The nutrient-sensing function of lysosomes has garnered widespread attention among the medical research community in recent years. Not only are lysosomes able to monitor the nutrient status of cells, they are also able to adjust their metabolism according to shifting energy needs. 

“Lysosomes function as platforms for metabolic signal transduction and for detecting variations on the levels of different nutrients, including amino acids, glucose and lipids, in particular cholesterol,” Saftig and Puertollano wrote in Trends in Biochemical Sciences. 

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Mechanistic target of rapamycin complex 1 (mTORC1) is a key regulator of cellular metabolism. It promotes a number of important anabolic processes, such as protein synthesis, glucose metabolism, and the biosynthesis of nucleotides and lipids. When amino acid levels fall below a threshold level, Ras-related GTP-binding protein (Rag) shuttles mTORC1 to the cytosol, terminating the signaling of mTORC1 under starvation conditions. 

AMP-activated protein kinase (AMPK) is a critical energy sensor and metabolism regulator. Activated AMPK causes the phosphorylation of downstream targets to ultimately restore deficient ATP levels. Under high glucose conditions, AMPK remains inactive; in glucose starvation conditions, AMPK is activated. Both these processes are mediated by lysosomes. 

Lysosomes also play an important role in cholesterol homeostasis. Lysosomal dysfunction has been implicated in triggering the pathological changes that result in atherosclerosis via regulatory autophagy, apoptosis, inflammasomes, and the biogenesis of lysosomes. 

“Having regarded lysosomes as mere degradative endpoint for many decades, it is becoming increasingly clear that these organelles are at the center of sensing and controlling cellular stress events to allow for a rapid cellular response to adapt to changing extracellular conditions,” Saftig and Puertollano wrote.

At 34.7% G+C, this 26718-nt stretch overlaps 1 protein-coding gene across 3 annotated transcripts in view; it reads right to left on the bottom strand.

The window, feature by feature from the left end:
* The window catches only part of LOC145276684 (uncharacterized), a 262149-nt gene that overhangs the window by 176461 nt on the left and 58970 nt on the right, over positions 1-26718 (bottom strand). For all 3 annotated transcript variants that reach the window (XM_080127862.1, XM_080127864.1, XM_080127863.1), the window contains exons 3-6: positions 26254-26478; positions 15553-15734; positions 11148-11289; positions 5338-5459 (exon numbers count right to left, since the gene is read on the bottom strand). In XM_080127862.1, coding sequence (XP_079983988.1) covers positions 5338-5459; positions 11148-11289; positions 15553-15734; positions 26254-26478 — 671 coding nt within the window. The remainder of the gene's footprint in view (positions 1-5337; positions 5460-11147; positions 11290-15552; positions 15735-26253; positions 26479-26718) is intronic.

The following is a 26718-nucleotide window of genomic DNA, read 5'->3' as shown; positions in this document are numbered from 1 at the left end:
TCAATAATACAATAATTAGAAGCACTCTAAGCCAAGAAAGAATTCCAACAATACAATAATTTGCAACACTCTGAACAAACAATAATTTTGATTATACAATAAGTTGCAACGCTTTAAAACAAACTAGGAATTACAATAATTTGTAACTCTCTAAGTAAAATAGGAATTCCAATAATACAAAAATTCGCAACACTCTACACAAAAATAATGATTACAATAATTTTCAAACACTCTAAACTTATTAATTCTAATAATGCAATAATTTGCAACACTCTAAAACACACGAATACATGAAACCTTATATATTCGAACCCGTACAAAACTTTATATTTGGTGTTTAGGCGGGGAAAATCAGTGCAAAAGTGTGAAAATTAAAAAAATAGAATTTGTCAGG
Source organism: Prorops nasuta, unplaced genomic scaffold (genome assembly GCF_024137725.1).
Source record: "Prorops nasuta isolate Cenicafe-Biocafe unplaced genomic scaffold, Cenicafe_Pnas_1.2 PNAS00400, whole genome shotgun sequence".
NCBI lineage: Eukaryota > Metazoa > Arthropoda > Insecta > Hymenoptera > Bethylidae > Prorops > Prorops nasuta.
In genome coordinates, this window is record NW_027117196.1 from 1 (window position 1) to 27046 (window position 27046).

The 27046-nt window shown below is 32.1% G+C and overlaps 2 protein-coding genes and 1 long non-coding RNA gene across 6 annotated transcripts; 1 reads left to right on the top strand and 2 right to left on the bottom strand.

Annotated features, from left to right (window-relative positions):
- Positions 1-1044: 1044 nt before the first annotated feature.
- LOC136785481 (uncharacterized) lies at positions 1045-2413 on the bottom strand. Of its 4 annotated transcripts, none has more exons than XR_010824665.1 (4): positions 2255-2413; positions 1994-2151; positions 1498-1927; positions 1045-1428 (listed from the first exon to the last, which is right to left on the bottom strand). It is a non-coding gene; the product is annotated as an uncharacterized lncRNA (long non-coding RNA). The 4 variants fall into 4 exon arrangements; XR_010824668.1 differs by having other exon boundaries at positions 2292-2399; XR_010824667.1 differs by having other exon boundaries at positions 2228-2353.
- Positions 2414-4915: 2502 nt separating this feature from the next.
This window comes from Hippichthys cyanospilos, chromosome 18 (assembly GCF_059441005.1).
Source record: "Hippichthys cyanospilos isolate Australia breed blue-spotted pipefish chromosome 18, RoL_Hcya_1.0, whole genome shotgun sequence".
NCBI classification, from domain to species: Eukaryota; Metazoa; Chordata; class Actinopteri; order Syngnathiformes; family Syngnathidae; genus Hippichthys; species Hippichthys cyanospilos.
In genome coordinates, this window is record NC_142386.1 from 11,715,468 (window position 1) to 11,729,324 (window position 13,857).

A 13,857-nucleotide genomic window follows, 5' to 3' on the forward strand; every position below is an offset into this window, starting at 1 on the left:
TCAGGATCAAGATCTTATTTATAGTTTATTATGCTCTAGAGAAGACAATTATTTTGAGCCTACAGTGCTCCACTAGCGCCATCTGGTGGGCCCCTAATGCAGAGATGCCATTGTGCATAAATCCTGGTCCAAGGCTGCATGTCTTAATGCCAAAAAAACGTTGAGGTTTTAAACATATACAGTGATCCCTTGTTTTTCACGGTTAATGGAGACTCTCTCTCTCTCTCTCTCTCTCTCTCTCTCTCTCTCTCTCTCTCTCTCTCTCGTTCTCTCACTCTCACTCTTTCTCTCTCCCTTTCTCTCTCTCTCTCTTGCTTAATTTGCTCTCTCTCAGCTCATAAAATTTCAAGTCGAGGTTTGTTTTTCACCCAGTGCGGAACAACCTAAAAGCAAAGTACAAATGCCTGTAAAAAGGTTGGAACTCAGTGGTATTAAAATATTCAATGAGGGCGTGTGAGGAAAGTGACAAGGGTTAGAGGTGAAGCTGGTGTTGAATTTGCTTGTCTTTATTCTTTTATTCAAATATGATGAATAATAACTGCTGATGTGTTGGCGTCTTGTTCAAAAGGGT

Informing Future Research

Thanks to modern research, we now have a better understanding of how lysosomes respond to damage. Disruptions in the integrity of the lysosomal membrane trigger a clever repair mechanism that seals the breached membrane. If the disruption is extensive, damaged lysosomes are simply eliminated via lysophagy. 

Lysosomes have also emerged as key organelles for calcium storage. Scientists have discovered that free calcium concentration within the lysosome is comparable to that in the endoplasmic reticulum. Lysosomal calcium signaling drives a number of cellular processes, such as lysosomal acidification, fusion with other cellular organelles, membrane trafficking, membrane repair, and the creation of contact sites with the endoplasmic reticulum. 

“In brief, lysosomes are the hub of several crucial cellular activities and signals in physiological conditions,” Zhang and colleagues concluded. “Detailed understanding of these mechanisms inspires the development of therapies targeting lysosomes.” 


Parenti G, Medina DL, Ballabio A. The rapidly evolving view of lysosomal storage diseasesEMBO Mol Med. 2021;13(2):e12836. doi:10.15252/emmm.202012836

Saftig P, Puertollano R. How lysosomes sense, integrate, and cope with stressTrends Biochem Sci. 2021;46(2):97-112. doi:10.1016/j.tibs.2020.09.004

Zhang Z, Yue P, Lu T, Wang Y, Wei Y, Wei X. Role of lysosomes in physiological activities, diseases, and therapyJ Hematol Oncol. 2021;14(1):79. doi:10.1186/s13045-021-01087-1